Heracles' Bow: Essays on the Rhetoric and Poetics of the Law

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Univ of Wisconsin Press, 1989 - Law - 251 pages
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The law has traditionally been regarded as a set of rules and institutions. In this thoughtful series of essays, James Boyd White urges a fresh view of the law as an essentially literary, rhetorical, and ethical activity. Defining and elaborating his conception, he artfully bridges the fields of jurisprudence, literature, philosophy, history, and political science. The result, a new approach that may change the way we perceive the legal process, will engage not only lawyers and law students but anyone interested in the relationship between ethics, persuasion, and community.

White's essays, though bound by a common perspective, are thematically varied. Each of these pieces makes eloquent and insightful reading. Taken as a whole, they establish, by triangulation, a position from which they all proceed: a view of poetry, law, and rhetoric as essentially synonymous. Only when we perceive the links between these processes, White stresses, can we begin to unite the concerns of truth, beauty, and justice in a single field of action and expression.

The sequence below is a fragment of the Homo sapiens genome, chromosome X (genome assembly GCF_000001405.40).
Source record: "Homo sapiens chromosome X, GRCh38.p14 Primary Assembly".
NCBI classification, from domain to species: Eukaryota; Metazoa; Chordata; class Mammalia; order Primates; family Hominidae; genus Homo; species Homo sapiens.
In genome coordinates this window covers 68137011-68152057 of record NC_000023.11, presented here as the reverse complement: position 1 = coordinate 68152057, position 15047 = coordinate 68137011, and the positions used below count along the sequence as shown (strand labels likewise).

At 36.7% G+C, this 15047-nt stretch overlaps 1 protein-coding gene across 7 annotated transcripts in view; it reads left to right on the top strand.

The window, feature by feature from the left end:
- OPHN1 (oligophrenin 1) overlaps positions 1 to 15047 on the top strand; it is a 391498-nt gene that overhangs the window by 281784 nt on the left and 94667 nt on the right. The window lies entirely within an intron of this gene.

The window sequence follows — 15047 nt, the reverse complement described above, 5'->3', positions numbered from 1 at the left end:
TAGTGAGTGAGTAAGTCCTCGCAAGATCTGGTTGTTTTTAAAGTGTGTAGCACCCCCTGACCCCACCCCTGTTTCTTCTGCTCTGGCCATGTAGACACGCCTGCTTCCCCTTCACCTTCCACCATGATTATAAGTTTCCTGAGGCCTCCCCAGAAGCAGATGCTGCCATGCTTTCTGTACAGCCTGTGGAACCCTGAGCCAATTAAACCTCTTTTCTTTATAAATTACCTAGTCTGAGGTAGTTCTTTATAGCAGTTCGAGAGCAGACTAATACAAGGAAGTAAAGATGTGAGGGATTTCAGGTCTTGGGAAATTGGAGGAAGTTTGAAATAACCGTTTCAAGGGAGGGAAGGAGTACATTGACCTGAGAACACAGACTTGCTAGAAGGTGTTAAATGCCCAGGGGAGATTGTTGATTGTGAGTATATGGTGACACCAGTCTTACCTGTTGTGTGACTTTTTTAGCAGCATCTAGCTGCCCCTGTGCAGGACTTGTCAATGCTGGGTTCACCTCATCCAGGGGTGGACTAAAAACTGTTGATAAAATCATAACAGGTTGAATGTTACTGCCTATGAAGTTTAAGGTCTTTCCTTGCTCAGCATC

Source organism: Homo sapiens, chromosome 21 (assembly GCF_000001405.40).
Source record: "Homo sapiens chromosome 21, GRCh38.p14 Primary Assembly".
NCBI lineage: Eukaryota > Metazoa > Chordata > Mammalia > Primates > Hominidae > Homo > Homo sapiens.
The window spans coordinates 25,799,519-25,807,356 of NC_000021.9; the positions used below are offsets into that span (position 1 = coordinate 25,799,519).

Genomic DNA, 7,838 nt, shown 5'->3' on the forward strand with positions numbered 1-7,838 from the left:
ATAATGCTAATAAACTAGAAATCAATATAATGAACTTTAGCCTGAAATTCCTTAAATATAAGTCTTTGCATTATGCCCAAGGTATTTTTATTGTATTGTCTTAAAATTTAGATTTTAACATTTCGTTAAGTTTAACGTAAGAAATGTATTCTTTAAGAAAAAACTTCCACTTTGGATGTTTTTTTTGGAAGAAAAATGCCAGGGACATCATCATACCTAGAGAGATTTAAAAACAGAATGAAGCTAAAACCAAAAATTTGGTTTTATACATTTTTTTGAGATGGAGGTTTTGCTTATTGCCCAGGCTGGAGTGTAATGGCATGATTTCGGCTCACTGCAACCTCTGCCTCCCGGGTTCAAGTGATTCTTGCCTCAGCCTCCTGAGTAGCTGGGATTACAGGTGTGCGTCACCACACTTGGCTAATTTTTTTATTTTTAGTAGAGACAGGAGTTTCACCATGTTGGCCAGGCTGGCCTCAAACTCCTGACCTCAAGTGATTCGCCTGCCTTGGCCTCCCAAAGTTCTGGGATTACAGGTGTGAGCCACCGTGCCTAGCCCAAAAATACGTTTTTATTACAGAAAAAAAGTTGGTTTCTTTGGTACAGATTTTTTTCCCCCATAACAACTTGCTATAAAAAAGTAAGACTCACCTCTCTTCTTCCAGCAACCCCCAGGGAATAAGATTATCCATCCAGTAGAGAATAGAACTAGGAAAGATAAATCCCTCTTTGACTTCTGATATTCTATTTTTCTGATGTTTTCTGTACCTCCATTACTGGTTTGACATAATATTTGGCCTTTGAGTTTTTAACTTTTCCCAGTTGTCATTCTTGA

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About the author (1989)

James Boyd White is L. Hart Wright Professor Emeritus of Law, professor emeritus of English, and adjunct professor of classical studies at the University of Michigan. He has published articles on law, rhetoric, and classical and English literature. White is the author of numerous books, including Living Speech: Resisting the Empire of Force and Law and Democracy in the Empire of Force.

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